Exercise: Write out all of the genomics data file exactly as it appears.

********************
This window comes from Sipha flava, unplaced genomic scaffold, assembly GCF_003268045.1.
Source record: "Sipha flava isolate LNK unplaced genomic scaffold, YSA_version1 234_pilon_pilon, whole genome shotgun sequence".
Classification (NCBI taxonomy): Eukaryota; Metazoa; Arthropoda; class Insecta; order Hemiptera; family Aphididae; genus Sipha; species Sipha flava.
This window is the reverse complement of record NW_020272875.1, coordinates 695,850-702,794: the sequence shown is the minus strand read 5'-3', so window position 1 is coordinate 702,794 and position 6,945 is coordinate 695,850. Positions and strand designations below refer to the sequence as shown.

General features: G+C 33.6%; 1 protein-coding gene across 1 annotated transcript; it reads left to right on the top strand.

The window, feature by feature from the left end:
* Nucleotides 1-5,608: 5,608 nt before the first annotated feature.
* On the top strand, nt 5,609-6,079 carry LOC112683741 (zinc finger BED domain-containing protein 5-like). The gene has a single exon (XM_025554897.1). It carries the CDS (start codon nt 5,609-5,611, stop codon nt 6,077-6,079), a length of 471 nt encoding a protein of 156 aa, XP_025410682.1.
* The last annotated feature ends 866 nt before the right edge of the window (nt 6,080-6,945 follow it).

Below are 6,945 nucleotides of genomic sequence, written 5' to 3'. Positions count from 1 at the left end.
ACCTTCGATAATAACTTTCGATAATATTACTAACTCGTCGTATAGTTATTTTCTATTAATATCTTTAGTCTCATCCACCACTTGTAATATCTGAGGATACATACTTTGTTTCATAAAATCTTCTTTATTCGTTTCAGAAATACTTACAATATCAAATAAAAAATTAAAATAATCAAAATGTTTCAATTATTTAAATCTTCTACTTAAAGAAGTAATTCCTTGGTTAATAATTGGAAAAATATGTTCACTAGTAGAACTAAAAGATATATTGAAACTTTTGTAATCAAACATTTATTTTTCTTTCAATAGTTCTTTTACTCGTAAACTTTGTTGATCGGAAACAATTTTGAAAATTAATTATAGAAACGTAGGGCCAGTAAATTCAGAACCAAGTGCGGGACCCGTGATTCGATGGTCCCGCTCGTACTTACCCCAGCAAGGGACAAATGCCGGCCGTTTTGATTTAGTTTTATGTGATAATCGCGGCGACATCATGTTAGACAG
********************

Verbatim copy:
This window comes from Sipha flava, unplaced genomic scaffold, assembly GCF_003268045.1.
Source record: "Sipha flava isolate LNK unplaced genomic scaffold, YSA_version1 234_pilon_pilon, whole genome shotgun sequence".
Classification (NCBI taxonomy): Eukaryota; Metazoa; Arthropoda; class Insecta; order Hemiptera; family Aphididae; genus Sipha; species Sipha flava.
This window is the reverse complement of record NW_020272875.1, coordinates 695,850-702,794: the sequence shown is the minus strand read 5'-3', so window position 1 is coordinate 702,794 and position 6,945 is coordinate 695,850. Positions and strand designations below refer to the sequence as shown.

General features: G+C 33.6%; 1 protein-coding gene across 1 annotated transcript; it reads left to right on the top strand.

The window, feature by feature from the left end:
* Nucleotides 1-5,608: 5,608 nt before the first annotated feature.
* On the top strand, nt 5,609-6,079 carry LOC112683741 (zinc finger BED domain-containing protein 5-like). The gene has a single exon (XM_025554897.1). It carries the CDS (start codon nt 5,609-5,611, stop codon nt 6,077-6,079), a length of 471 nt encoding a protein of 156 aa, XP_025410682.1.
* The last annotated feature ends 866 nt before the right edge of the window (nt 6,080-6,945 follow it).

Below are 6,945 nucleotides of genomic sequence, written 5' to 3'. Positions count from 1 at the left end.
ACCTTCGATAATAACTTTCGATAATATTACTAACTCGTCGTATAGTTATTTTCTATTAATATCTTTAGTCTCATCCACCACTTGTAATATCTGAGGATACATACTTTGTTTCATAAAATCTTCTTTATTCGTTTCAGAAATACTTACAATATCAAATAAAAAATTAAAATAATCAAAATGTTTCAATTATTTAAATCTTCTACTTAAAGAAGTAATTCCTTGGTTAATAATTGGAAAAATATGTTCACTAGTAGAACTAAAAGATATATTGAAACTTTTGTAATCAAACATTTATTTTTCTTTCAATAGTTCTTTTACTCGTAAACTTTGTTGATCGGAAACAATTTTGAAAATTAATTATAGAAACGTAGGGCCAGTAAATTCAGAACCAAGTGCGGGACCCGTGATTCGATGGTCCCGCTCGTACTTACCCCAGCAAGGGACAAATGCCGGCCGTTTTGATTTAGTTTTATGTGATAATCGCGGCGACATCATGTTAGACAG